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Executive's framework has set itself some major challenges

Economy Watch

By Esmond Birnie, chief economist at PwC

Published 13/09/2016

The Executive has laid out its Programme for Government
The Executive has laid out its Programme for Government

Although its publication was overshadowed by the EU Referendum on June 23, it is good to have a 'framework' for the Programme for Government for 2016-21.

The previous Programme for Government 2011-15 contained 82 commitments. So many may have implied a loss of coherence with less joined-up thinking by departments on cross-cutting themes. This time, the framework has a very different structure designed to encourage the necessary focus on problem solving rather than departmental structure. There are 14 strategic outcomes which in turn are related to 42 indicators.

Undoubtedly '14 strategic outcomes' are more manageable than '82 commitments', but is that number still too large? The Executive could be pressurised to add to those 14 and that creates the danger of coherence being lost. We would agree with the OECD, in its report on the effectiveness of Northern Ireland Government, July 6, 2016, when it argued for 'three to five, strategic, multi-dimensional commitments'.

Even though the document has 114 pages, a lot of detail still has to be worked out. Most of the indicators still have no target number assigned to them. In some cases it may be necessary to refine the indicator or even choose a new one. The Executive could reflect on the experience and practice of the Scottish Government and develop a clear system of 'key national indicators' (OECD) so the public can judge the success or otherwise in implementing the final Programme for Government, It would be a useful exercise if the Executive could collate and record in one place the outcomes against targets for each of the commitments set for 2011-15.

What is clear is that in this framework the Executive has set itself some major challenges, particularly with respect to the economy. One indicator is to grow the total size of the economy as measured by the Northern Ireland Composite Economic Index (NICEI). In almost every year since 1945 the Northern Ireland economy has grown but the NICEI indicator could be very challenging if refined as follows - instead of considering simply year on year growth, consider the level of the NICEI compared to its pre-banking crisis (early 2008) peak value; by that measure the current level of output remains 7% below its previous peak level before the recession in 2008-9. In contrast, between 2008 and mid-2016 the total output of the UK economy grew by 8%.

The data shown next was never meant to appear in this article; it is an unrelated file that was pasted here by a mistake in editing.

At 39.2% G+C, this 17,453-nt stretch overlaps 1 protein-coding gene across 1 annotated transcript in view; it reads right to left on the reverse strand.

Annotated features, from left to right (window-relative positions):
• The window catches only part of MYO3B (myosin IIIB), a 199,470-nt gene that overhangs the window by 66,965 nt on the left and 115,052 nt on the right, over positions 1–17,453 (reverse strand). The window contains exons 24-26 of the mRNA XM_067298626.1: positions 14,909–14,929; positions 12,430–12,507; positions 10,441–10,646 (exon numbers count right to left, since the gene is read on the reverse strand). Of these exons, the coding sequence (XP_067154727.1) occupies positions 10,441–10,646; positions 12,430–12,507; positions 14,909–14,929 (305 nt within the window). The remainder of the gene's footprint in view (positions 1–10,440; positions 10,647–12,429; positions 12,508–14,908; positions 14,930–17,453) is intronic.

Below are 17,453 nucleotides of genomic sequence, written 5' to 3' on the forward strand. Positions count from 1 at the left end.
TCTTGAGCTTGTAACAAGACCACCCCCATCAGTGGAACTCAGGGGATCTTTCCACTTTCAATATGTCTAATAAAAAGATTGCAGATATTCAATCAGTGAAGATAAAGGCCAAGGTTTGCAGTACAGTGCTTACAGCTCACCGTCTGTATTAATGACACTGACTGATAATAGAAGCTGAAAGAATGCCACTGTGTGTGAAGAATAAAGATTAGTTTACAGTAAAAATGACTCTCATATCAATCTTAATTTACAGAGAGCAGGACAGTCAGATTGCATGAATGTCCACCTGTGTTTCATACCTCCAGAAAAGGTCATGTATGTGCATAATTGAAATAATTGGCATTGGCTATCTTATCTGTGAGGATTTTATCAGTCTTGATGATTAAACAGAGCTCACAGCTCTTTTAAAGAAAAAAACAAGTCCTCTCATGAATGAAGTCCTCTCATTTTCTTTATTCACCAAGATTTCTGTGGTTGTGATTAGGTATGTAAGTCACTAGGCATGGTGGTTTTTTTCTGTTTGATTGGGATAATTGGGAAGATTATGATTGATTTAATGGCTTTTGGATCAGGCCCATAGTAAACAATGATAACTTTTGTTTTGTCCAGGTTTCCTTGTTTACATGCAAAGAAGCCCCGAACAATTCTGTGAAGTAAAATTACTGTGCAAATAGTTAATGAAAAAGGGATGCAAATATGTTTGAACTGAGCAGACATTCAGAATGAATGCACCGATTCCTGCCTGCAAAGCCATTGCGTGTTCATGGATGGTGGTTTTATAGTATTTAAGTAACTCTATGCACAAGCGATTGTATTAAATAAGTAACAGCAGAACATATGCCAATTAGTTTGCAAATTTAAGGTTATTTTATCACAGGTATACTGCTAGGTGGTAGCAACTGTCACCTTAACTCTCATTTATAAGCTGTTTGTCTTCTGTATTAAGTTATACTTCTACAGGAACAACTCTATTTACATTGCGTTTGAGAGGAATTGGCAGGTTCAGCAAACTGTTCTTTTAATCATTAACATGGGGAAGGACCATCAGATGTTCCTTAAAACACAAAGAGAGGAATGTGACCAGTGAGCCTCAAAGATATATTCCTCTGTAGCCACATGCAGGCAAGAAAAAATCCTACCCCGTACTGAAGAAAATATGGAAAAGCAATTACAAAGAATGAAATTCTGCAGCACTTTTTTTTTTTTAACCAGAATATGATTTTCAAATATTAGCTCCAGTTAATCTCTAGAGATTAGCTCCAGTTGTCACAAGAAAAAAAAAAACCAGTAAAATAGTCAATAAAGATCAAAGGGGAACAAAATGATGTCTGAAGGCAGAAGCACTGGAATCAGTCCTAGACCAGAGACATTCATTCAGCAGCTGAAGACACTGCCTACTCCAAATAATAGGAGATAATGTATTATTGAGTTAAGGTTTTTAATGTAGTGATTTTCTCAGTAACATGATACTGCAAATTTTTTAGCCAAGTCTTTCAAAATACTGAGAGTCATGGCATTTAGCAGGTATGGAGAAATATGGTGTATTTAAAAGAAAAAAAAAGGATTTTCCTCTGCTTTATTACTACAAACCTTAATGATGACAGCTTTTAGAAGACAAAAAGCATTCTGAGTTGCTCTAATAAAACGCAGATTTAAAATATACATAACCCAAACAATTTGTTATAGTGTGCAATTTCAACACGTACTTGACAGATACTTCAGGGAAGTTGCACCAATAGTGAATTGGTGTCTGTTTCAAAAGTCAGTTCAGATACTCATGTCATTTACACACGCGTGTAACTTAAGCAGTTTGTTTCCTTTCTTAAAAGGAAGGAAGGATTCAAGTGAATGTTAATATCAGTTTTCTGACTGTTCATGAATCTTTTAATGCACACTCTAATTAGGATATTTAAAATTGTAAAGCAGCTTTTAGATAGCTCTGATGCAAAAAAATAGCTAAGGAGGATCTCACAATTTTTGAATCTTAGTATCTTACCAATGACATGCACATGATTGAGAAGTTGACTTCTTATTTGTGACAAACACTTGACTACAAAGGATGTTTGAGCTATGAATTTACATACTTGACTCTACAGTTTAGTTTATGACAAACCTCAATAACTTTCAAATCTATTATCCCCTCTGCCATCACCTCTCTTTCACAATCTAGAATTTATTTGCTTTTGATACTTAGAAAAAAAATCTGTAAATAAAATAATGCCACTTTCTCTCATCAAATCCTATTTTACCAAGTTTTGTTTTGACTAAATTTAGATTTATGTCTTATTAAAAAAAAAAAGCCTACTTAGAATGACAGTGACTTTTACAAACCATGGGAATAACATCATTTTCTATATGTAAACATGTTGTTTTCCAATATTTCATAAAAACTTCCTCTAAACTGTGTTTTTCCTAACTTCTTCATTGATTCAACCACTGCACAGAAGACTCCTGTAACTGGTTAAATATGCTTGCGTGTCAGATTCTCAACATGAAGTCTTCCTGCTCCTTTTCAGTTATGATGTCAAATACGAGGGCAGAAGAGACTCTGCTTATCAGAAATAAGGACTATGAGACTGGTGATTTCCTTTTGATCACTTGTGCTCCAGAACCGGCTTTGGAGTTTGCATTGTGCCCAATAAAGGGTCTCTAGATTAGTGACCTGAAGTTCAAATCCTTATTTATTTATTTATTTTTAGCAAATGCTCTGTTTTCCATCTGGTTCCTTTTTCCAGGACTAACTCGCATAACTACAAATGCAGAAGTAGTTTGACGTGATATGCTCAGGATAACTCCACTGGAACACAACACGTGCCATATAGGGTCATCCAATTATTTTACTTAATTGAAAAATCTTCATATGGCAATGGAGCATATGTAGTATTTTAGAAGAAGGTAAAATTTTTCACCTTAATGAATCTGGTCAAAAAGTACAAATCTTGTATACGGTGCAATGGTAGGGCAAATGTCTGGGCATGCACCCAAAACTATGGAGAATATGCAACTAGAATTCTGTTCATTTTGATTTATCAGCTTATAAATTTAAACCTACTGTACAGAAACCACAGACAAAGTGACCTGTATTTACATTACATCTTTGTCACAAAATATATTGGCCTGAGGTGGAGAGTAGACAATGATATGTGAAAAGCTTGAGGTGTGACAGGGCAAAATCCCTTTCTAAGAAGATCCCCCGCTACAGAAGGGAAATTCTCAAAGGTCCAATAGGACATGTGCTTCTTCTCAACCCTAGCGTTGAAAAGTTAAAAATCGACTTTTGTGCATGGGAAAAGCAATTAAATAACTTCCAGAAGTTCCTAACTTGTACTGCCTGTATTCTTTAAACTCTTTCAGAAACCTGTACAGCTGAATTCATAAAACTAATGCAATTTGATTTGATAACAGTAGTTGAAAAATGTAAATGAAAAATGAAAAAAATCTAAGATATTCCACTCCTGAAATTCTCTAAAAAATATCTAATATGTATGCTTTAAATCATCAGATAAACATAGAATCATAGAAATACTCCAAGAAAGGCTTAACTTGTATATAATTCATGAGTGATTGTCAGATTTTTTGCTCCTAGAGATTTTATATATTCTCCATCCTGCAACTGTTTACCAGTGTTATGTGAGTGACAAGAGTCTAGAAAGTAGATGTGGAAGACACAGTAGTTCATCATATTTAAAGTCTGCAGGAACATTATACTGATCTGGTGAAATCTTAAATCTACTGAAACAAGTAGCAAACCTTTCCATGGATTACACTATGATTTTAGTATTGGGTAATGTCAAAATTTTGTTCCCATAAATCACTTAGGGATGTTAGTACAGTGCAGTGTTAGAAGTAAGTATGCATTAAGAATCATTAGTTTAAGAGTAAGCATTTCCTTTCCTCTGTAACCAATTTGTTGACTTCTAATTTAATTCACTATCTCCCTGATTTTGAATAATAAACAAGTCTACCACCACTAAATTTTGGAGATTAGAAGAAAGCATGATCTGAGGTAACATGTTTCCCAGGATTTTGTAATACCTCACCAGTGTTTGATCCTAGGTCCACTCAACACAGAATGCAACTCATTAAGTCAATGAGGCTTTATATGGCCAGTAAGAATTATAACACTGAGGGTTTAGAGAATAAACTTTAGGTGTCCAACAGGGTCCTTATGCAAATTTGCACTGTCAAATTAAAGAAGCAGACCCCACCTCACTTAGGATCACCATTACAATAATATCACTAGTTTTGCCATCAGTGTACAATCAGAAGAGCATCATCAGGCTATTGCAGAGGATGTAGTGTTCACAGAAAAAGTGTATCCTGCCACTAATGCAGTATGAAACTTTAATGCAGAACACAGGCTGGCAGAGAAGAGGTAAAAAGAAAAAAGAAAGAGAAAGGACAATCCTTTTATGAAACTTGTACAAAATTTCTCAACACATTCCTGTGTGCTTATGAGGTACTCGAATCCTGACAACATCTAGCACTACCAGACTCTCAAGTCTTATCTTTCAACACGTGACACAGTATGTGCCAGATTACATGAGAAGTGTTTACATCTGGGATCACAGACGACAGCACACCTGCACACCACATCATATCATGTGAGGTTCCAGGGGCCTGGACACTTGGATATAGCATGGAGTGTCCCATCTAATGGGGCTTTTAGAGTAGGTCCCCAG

The Executive has correctly committed to improve economic competitiveness. The chosen indicator here is the level of total external sales by the economy - a combination of exports and sales to Great Britain. Leaving to one side the question of why they did not choose a more direct measure of competitiveness such as productivity, this is a challenging indicator. Notwithstanding last week's figures, our overall export performance throughout most of the previous Programme for Government period was lukewarm, albeit with some patches of good performance - sales to some emerging markets grew very well, albeit from an extremely low base.

The employment rate has, quite correctly, been chosen as an indicator. Whilst this has been growing at a very slow rate, a gap of about 5% points compared to the UK average has remained.

The OECD was right that the Programme for Government must be, "…fully supported by the budget and fiscal framework, whilst enhancing capacity to assess spending decisions against the objectives identified in the Programme for Government…" We must develop independent capacity to monitor and evaluate the Executive's Budget plans.

How sensitive is this programme to certain key assumptions? The framework has, inevitably, required that assumptions are made about what the future state of the economy will be. The future is inherently uncertain so it would be a useful exercise for the Executive to spell out its critical assumptions and also provide some indication of the sensitivity of outcomes to variations in those.

The importance of such uncertainty is exemplified by the fact that even in the relatively short period since the framework was published we have seen the EU Referendum result and some indications from the UK government that it might cut the rate of corporation tax. This suggests that it might be useful if the programme could make provision for a mid-term review. The Programme for Government 2007-11 was published before the impact of the banking crisis and subsequent recession was obvious. The usefulness of that programme was reduced because it was devised for a state of the world which no longer existed.

In our commentary on the Programme for Government (2007-11) and elsewhere we noted that Northern Ireland government has traditionally been very strong at providing intense analysis of 'what the problem is'. The track record in then implementing policy responses has been much more mixed. As the OECD argued in its report, the emphasis now has to be on implementation but allied to that flexibility in what is actually done.

In fact, as circumstances change in the UK, European and world economies there may be unexpected windows of opportunity. As a small region with only 1.85m people we must be fleet-footed to take any such opportunities.

Belfast Telegraph

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